Going through the prompts below can help you understand the existing gaps in capability, opportunity and motivation in your community to comply with the desired behaviour. The prompts can also help you to develop questions for your focus groups and surveys.
If you have never worked with the COM-B framework before, we recommend reading Behaviour change: guides for national and local government and partners before using this material.
Physical strength, coordination and stamina:
- Are individuals able to walk, take a bus, drive or use another means of transport to get to the vaccination centre and back?
Knowledge, cognition, interpersonal skills, self-regulation:
- Do they understand the personal risks of contracting COVID-19?
- Do they understand the potential severity of the implications of COVID-19 upon their health?
- Do they understand the risks they pose to others if they contract COVID-19?
- Do they understand why it is important to be vaccinated (for themselves, others, and their community)?
- Do they know that the vaccine is safe and effective?
- Do they know how to get the vaccine (where to go, how to get there, when to go)?
- Do they have the skills required to access the vaccine (e.g., using an online booking system to book a test)?
- Do they know that two doses are required to achieve immunity?
- Do they remember to receive both the first and second dose?
- If they have been exposed to misinformation, do they know it is fake and not to be trusted?
Triggers/prompts, space/time, location/services:
- Do they have the time to go and get vaccinated?
- Are vaccination sites easily accessible (location and operating hours)?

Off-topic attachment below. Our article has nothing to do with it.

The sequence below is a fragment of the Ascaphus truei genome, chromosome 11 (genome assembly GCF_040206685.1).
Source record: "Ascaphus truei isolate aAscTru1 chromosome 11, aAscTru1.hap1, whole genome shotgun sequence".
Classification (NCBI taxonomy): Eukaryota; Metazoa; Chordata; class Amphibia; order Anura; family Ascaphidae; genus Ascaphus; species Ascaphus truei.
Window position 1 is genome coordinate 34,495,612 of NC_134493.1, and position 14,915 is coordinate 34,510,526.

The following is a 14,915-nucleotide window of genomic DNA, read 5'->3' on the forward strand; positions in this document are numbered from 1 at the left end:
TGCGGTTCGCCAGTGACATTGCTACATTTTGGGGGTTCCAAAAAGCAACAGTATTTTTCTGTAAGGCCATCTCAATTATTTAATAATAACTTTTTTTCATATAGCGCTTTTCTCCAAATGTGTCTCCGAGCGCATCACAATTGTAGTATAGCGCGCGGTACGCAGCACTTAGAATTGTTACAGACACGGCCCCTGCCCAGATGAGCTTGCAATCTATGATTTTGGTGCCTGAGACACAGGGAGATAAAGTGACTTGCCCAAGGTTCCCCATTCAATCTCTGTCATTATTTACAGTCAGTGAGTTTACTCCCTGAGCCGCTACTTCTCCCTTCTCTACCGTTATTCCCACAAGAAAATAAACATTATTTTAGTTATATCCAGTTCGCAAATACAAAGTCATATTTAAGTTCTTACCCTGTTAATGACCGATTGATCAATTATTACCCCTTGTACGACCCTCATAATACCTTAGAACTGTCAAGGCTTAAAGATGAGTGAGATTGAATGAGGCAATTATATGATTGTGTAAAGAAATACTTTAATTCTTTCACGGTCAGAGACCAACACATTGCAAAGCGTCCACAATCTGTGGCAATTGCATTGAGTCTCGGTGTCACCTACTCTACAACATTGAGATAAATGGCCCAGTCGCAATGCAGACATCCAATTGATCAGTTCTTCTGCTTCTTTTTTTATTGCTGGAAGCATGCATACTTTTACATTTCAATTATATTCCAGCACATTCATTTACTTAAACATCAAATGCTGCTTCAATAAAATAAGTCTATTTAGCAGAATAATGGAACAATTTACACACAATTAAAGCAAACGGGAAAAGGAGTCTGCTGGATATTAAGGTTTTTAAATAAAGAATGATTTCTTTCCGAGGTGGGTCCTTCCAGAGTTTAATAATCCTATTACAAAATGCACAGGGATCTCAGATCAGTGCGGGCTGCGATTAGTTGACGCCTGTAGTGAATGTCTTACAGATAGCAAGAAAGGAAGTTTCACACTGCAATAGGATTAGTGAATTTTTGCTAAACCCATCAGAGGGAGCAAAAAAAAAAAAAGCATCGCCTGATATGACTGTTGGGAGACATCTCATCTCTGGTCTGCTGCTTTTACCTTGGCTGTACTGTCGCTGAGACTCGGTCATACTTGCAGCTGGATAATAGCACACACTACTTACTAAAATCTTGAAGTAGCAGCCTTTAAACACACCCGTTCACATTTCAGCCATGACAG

- Is there adequate social and practical support for people to attend a vaccination appointment? For example, some organisations support their staff by releasing them to take up the vaccine.
Peer pressure, social norms, culture, credible models:
- Are they aware that most people in their community are planning on taking the vaccine?
- Do they see examples of other (influential) people in their community getting the vaccine?
- Is receiving the vaccination seen as ‘the right thing to do’ by the majority of people in their peer group, and they are aware of this?
- Are relevant social and cultural narratives within the individual’s community supportive of vaccination?
Plans, intentions, beliefs, identity:
- Do they see contracting COVID-19 as a severe risk to their health?
- Do they have an intention to be vaccinated and believe that doing so is within their control?
- Do they feel that being vaccinated is important for themselves, family and friends, and/or the community?
- Do they believe that the vaccination will protect them from contracting the virus and that they will not suffer harm from having it?
- Do they know that people with whom they share a common identity are also choosing to be vaccinated?
- Do they know that receiving a vaccination is consistent with their religious beliefs?
- Are they able to make specific plans to receive the vaccine?
Emotions, desires, impulses, habits:
- Do they experience overwhelming feelings of fear, anxiety, or worry about taking the vaccine?
- WHO (2020). Behavioural considerations for acceptance and uptake of COVID-19 vaccines
- Hertfordshire Behavioural insights unit (2020). COVID-19 Vaccination: Reducing vaccine hesitancy
- Brewer et al. (2017). Increasing Vaccination: Putting Psychological Science Into Action
This information was developed based on materials used by local authorities applying COM-B to increase vaccination take up.
Applying behavioural insights to improve COVID vaccination uptake: a guide for councils
This publication focuses on the work councils can undertake to improve vaccine uptake.
COVID-19: Behavioural insights case studies
A series of case studies showing how councils are using behaviour change techniques to increase vaccine uptake and COVID-19 regulation adherence.
Three-step guide to encourage COVID-19 vaccinations
Working with The Behaviouralist we have developed a three-step guide to help councils.